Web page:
In Bulgaria, the political system has been roughly balanced between the Left and the Right for the last two decades. As a result, the party that represents ethnic Turkish interests – the Movement for Rights and Freedom (MRF) – can provide its constituency base, which is only about 10 percent of the population, with the benefits of the party’s kingmaker position.
Similarly, the Roma are a significant minority of the population in Hungary, Slovakia, Romania, Bulgaria, and the countries of former Yugoslavia. Depending on the political balance of power in the country, Roma could achieve the same kind of success as the MRF if they consolidated their voting strength behind one party. Then the politicians in other parties would ignore Roma issues at their own political peril.
“Serbia has a system that allows minorities to participate with lower thresholds than others,” Roma activist and Open Society Foundation staffer Zeljko Jovanovic told me in an interview in Budapest last May. We’d met the day before at an OSF roundtable on Roma policy. “Roma can have three or four MPs. Nowadays, when the Left and Right are so close to each other in terms of votes, Roma can be the game changers in Serbia.”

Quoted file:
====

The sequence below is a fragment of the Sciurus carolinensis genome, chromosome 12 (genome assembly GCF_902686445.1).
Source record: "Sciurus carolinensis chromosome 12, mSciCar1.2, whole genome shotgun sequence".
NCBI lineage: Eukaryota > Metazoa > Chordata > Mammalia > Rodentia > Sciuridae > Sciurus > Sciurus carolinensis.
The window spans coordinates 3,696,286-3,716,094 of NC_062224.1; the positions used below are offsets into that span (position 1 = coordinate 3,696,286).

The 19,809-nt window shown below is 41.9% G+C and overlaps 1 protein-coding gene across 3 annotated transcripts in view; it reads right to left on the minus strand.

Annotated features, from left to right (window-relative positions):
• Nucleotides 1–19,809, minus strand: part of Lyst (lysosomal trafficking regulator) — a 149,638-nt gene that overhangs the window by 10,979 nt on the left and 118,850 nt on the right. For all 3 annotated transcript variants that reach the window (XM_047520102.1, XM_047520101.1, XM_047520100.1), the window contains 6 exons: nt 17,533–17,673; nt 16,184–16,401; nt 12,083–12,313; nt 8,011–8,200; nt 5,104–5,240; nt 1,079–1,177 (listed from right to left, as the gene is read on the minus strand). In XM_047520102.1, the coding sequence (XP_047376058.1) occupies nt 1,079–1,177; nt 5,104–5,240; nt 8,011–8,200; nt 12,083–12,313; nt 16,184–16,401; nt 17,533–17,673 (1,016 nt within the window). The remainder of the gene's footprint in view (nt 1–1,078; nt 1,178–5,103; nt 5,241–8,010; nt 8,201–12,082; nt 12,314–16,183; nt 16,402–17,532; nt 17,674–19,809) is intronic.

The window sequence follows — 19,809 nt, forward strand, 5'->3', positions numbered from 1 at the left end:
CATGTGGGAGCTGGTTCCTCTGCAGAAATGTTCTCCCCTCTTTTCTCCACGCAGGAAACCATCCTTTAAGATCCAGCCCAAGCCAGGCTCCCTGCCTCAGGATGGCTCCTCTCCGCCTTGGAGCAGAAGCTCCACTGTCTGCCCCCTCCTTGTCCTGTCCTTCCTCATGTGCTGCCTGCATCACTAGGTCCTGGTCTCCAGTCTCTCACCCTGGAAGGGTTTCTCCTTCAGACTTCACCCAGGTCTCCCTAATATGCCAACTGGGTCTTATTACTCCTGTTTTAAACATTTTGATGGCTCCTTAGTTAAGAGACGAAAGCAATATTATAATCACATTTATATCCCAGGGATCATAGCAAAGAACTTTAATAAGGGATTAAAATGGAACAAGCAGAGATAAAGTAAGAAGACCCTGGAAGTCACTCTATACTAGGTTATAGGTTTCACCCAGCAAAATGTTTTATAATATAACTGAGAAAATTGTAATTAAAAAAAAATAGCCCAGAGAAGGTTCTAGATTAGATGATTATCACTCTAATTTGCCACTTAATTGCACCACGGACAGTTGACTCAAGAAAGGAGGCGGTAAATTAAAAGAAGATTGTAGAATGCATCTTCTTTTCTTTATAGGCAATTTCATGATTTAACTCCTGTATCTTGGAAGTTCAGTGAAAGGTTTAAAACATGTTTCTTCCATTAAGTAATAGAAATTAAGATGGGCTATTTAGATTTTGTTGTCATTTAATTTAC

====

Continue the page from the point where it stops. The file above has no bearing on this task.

Jovanovic, who is originally from Serbia, is not focused on party politics as the primary strategy for the advancement of Roma rights. The strategies depend on the political and social context in each country, and Serbian electoral rules favor minorities. More critical is organizing a constituency.
“Organizing a base in the constituencies is the first task,” he explained. “The second is how you define tactics around elections and after elections. For me, after the elections is even more important than before the elections. Of course, elections decide who’s in power, who’s the winner and loser, who’s in opposition. But most organizations at this moment think they do not need a constituency base; what they need is good management to access funding from donors. That’s why they’re weak politically. They’ve reached the glass ceiling in making a real impact on public resources and the way they are used.”
Ultimately, Jovanovic is focused on identifying the game-changing strategy for Roma. The game, after all, is not going well for Roma at the moment, so this question of strategy is of utmost urgency.
“I usually compare the Roma issue with a person who is badly beaten all over the body and goes to the doctor,” he said. “Whatever part of the body you treat, that is helpful and needed. However, if you are bleeding, the first thing they need to do is stop the bleeding. Otherwise the person is going to die if you treat bruises first.”
Among Roma activists, the debate is over priorities and strategy – what should be done immediately to save the patient. “For some people the first issue is education,” he continued. “For others it is employment — so that people can afford to go to school. But how we get there and what is the first thing we do — that’s how people start to think differently. In my view, the times are such that after many years, we have succeeded in establishing a different policy context. Now we have to make sure that these policies are being implemented. But the implementation of policies requires money and different levels of participation, and this is a question of power.”